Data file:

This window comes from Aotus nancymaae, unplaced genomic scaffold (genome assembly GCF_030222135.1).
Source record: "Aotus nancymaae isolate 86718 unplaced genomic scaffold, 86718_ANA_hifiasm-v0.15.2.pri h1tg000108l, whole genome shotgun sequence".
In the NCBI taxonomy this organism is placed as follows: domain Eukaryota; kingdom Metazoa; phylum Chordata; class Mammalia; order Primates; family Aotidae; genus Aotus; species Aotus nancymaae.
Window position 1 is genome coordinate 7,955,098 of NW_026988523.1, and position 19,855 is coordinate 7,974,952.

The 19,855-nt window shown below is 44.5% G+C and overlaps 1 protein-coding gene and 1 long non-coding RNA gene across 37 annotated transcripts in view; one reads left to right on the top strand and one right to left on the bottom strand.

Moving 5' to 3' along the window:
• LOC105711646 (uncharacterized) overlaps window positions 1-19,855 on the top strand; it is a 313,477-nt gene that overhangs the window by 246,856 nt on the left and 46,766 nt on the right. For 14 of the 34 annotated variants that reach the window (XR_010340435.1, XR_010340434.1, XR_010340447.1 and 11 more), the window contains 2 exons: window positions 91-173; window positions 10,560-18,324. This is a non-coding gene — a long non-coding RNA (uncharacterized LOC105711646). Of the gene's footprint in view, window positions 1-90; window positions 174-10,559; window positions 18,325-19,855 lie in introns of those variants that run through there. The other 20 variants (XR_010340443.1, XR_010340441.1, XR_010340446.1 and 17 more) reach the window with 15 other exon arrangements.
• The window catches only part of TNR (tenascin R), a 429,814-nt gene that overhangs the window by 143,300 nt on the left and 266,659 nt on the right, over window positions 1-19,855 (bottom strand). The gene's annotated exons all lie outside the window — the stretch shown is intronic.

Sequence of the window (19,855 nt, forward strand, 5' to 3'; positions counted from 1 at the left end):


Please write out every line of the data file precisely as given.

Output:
This window comes from Aotus nancymaae, unplaced genomic scaffold (genome assembly GCF_030222135.1).
Source record: "Aotus nancymaae isolate 86718 unplaced genomic scaffold, 86718_ANA_hifiasm-v0.15.2.pri h1tg000108l, whole genome shotgun sequence".
In the NCBI taxonomy this organism is placed as follows: domain Eukaryota; kingdom Metazoa; phylum Chordata; class Mammalia; order Primates; family Aotidae; genus Aotus; species Aotus nancymaae.
Window position 1 is genome coordinate 7,955,098 of NW_026988523.1, and position 19,855 is coordinate 7,974,952.

The 19,855-nt window shown below is 44.5% G+C and overlaps 1 protein-coding gene and 1 long non-coding RNA gene across 37 annotated transcripts in view; one reads left to right on the top strand and one right to left on the bottom strand.

Moving 5' to 3' along the window:
• LOC105711646 (uncharacterized) overlaps window positions 1-19,855 on the top strand; it is a 313,477-nt gene that overhangs the window by 246,856 nt on the left and 46,766 nt on the right. For 14 of the 34 annotated variants that reach the window (XR_010340435.1, XR_010340434.1, XR_010340447.1 and 11 more), the window contains 2 exons: window positions 91-173; window positions 10,560-18,324. This is a non-coding gene — a long non-coding RNA (uncharacterized LOC105711646). Of the gene's footprint in view, window positions 1-90; window positions 174-10,559; window positions 18,325-19,855 lie in introns of those variants that run through there. The other 20 variants (XR_010340443.1, XR_010340441.1, XR_010340446.1 and 17 more) reach the window with 15 other exon arrangements.
• The window catches only part of TNR (tenascin R), a 429,814-nt gene that overhangs the window by 143,300 nt on the left and 266,659 nt on the right, over window positions 1-19,855 (bottom strand). The gene's annotated exons all lie outside the window — the stretch shown is intronic.

Sequence of the window (19,855 nt, forward strand, 5' to 3'; positions counted from 1 at the left end):